Pulling his hood up he stepped outside into the darkened village, turned round with his back to the biting wind, and waited patiently as first one then another elder followed him out. Once they stood around him he pointed upward. "You see that? What do you think it is?"
"A shooting star,"someone said. "We may be old but we are far from senile; we all know what they are."
"Look again, and watch the trajectory of what you call a shooting star. There, that one with a blue vapour trail. A shooting star travels in either a perfect arc if it's near enough to be affected by a planet's gravity, or in a straight line if it's far out in space. That one is changing course and is headed towards us, probably making its way to a landing strip near Home City on the other side of this planet. I came from somewhere out there, and I've had a feeling for some time now that I'm going to be out there again someday soon. Don't ask me how I know these things."
"Youthful dreams,"another elder scoffed. "The only time you'll fly out there is the day you sprout wings."
The dark one shook his head. "Not dreams. Visions maybe; or something out there sending me signals. Why do you think I spend so much time outside, offering to hunt for you instead of relying on P'chak and the others for food?"
"Alright, so what if all you say is true,"D'moff argued, "we have problems closer to home which need to be addressed. Begin your vigil, Kidat; we will hold a council and deal with P'chak here where he can give his own testimony and be judged by his own people."
Kidat bowed his head. "Very well, but watch him closely; I do not trust him."He watched them take P'chak away, already coming to his senses. Kidat and had a feeling that P'chak would very soon persuade his few supporters among the elders to believe his fabricated story. He wondered how long of his vigil he had before P'chak's followers stirred up trouble. Kidat shook his head as he entered the cave. He was about to leave the village so why would they bother? He squatted down by the dying fire and reached out his hands, concentrating deeply till the fire sprang to life. He tossed a few more dried Rogoch dung pieces onto it and moved to sit cross-legged by P'gark's body. He cast his thoughts towards the only father he had known; trying to extract more information from the now cold body, but there was no response. P'gark was no more; just a corps ready for the funeral pyre. With a sigh he drew himself into the state of meditation required of someone watching over a loved one, and after a time as he found himself in a different cave; this one deep underground and full of the sounds of crying and shouting. And all around him he felt sadness and despair.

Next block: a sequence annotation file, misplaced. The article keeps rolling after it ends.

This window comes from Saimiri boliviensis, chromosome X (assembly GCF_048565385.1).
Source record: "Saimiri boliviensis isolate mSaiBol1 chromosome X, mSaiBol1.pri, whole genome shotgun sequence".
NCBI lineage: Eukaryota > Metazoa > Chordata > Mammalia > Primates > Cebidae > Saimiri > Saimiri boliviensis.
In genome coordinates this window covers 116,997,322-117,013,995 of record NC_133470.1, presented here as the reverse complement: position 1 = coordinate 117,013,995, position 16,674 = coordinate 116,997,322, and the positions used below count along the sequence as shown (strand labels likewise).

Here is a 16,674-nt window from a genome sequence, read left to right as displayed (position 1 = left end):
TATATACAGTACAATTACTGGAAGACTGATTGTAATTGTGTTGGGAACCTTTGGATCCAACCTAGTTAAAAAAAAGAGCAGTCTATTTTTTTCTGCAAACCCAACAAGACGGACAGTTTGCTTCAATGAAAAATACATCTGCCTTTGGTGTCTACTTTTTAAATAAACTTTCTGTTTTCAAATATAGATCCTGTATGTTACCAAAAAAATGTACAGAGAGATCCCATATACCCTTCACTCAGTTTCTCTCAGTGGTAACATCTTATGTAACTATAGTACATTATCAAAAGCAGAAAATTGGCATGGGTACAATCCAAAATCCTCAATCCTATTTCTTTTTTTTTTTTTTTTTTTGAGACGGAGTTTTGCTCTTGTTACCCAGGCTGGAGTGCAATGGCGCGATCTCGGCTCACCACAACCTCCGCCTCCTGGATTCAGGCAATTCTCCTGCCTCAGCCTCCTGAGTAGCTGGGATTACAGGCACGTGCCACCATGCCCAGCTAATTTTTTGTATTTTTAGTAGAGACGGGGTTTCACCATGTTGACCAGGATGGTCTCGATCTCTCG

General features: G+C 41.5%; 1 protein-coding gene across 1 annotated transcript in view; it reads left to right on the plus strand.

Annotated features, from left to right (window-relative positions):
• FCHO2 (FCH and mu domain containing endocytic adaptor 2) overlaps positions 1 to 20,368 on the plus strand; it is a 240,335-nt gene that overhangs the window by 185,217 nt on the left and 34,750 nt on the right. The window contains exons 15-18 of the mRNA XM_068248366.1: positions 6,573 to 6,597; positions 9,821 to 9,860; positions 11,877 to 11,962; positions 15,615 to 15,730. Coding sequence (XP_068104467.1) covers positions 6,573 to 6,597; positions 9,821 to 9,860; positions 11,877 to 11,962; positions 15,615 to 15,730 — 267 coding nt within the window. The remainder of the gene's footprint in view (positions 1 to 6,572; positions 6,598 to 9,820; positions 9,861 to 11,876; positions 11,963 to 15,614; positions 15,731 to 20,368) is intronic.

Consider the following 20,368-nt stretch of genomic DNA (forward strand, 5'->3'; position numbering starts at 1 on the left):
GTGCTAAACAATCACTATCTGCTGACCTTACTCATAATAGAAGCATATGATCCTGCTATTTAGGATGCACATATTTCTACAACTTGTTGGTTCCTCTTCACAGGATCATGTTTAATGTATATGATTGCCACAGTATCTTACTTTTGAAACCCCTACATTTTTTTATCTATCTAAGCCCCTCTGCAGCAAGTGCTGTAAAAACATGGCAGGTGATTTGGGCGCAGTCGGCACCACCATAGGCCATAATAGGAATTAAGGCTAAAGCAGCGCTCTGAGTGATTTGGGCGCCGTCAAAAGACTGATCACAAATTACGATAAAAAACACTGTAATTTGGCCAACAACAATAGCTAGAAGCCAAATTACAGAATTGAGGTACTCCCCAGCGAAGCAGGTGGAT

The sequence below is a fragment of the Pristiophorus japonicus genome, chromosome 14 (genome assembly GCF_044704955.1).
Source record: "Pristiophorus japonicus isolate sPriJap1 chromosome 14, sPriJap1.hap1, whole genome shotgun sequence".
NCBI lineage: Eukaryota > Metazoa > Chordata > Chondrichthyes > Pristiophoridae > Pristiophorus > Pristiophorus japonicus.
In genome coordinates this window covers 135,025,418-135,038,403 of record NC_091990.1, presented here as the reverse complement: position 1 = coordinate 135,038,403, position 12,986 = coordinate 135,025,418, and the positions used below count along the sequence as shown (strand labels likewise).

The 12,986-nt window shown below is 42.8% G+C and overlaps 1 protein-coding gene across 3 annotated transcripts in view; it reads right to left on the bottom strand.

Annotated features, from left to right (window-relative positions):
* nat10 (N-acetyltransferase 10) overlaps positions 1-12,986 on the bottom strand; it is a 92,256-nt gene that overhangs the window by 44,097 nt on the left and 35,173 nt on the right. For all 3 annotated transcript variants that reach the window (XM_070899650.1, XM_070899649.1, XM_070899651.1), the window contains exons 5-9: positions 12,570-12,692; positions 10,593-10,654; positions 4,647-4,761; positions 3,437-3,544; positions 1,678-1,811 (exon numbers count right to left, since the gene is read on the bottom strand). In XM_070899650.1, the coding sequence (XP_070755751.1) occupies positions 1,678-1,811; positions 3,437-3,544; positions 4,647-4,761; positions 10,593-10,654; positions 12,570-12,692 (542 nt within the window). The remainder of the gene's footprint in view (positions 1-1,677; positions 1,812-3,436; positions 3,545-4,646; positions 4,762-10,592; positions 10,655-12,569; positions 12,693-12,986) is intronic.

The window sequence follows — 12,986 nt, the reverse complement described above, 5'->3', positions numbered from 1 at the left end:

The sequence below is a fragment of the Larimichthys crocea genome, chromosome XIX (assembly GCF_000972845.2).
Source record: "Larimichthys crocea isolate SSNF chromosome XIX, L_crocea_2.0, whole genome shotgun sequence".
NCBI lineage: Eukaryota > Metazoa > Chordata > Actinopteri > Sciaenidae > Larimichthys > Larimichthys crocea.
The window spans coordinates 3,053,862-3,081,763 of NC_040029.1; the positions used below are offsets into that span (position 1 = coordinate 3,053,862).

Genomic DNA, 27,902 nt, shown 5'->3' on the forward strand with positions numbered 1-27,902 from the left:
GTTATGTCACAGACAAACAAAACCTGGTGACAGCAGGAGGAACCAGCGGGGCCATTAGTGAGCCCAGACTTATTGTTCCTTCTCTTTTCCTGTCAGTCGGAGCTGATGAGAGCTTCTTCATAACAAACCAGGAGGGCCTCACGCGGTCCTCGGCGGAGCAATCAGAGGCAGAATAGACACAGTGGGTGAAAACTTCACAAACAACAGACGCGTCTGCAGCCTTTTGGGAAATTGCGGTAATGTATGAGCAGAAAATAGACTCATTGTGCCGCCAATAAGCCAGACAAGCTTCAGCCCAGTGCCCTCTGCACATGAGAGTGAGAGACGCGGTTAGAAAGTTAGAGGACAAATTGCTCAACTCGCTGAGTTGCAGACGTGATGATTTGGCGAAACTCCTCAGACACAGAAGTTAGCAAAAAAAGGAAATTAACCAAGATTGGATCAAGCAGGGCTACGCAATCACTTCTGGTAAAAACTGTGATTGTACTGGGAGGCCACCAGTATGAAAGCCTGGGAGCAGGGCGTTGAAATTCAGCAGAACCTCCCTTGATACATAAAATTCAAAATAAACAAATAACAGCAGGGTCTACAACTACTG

As he watched, a group of prisoners, mostly human and clad in rags, stumbled away from a crowd of hideous looking guards; humanoid but of obvious animal origin. One of the prisoners, a blonde haired boy no more than twelve years of age tried to help a man who walked with the aid of a roughly carved stick. A guard grabbed the boy and yanked him away with a jagged toothed grin. The guard lifted the struggling boy up in the air and groped him, and then ripped the rags from his body. The boy fought him, hitting him in the face with his fists and kicking him hard. The guard just laughed and said something to the guards behind him. They laughed, confirming what Kidat suspected was about to happen. Then another blonde boy a little older than the first, and obviously his brother, launched himself at the guard. The guard tossed the first boy to another guard and grabbed the second one. At this the rest of the prisoners joined the fight but were beaten back with whips and batons. With the prisoners cowed and whimpering, the guards turned and went back the way they came with the two boys struggling between them. An iron door closed behind them and through it the prisoners heard the boys begin to scream. The boys were not the first to be taken and they would not be the last. Their mother crumbled, sobbing, into her husband's arms.
Kidat jerked back from the vision, his face wet with perspiration from the horror he had witnessed, to find someone holding the leathers back from the cave entrance. The light of early morning shone down on the dead fire. D'moff appeared by Kidat's side, his face full of compassion. "I am sorry, Kidat, you must come with us."Outside the cave, Kidat found a full council assembled in a semi-circle, with the rest of the tribe behind them. Someone grabbed Kidat from behind and shoved him forward into the circle to where P'chak stood among the elders, the expression on his face indicating triumph rather than that of a condemned man. Kidat looked round at the assembly, and saw the many unfriendly faces of those who supported P'chak. Those who didn't lowered their eyes and would not look at him.
P'chak said in a loud voice, "I have been found innocent of the crime you accuse me of, as the only evidence you gave was an alleged conversation with a corpse. The punishment for falsely accusing the heir of the tribal chief of the crime of murder is banishment from this tribe. As of this moment, you are no longer welcome here and must leave now."
Kidat nodded. "Very well, I accept my fate. I was about to leave anyway. I will collect my belonging and go."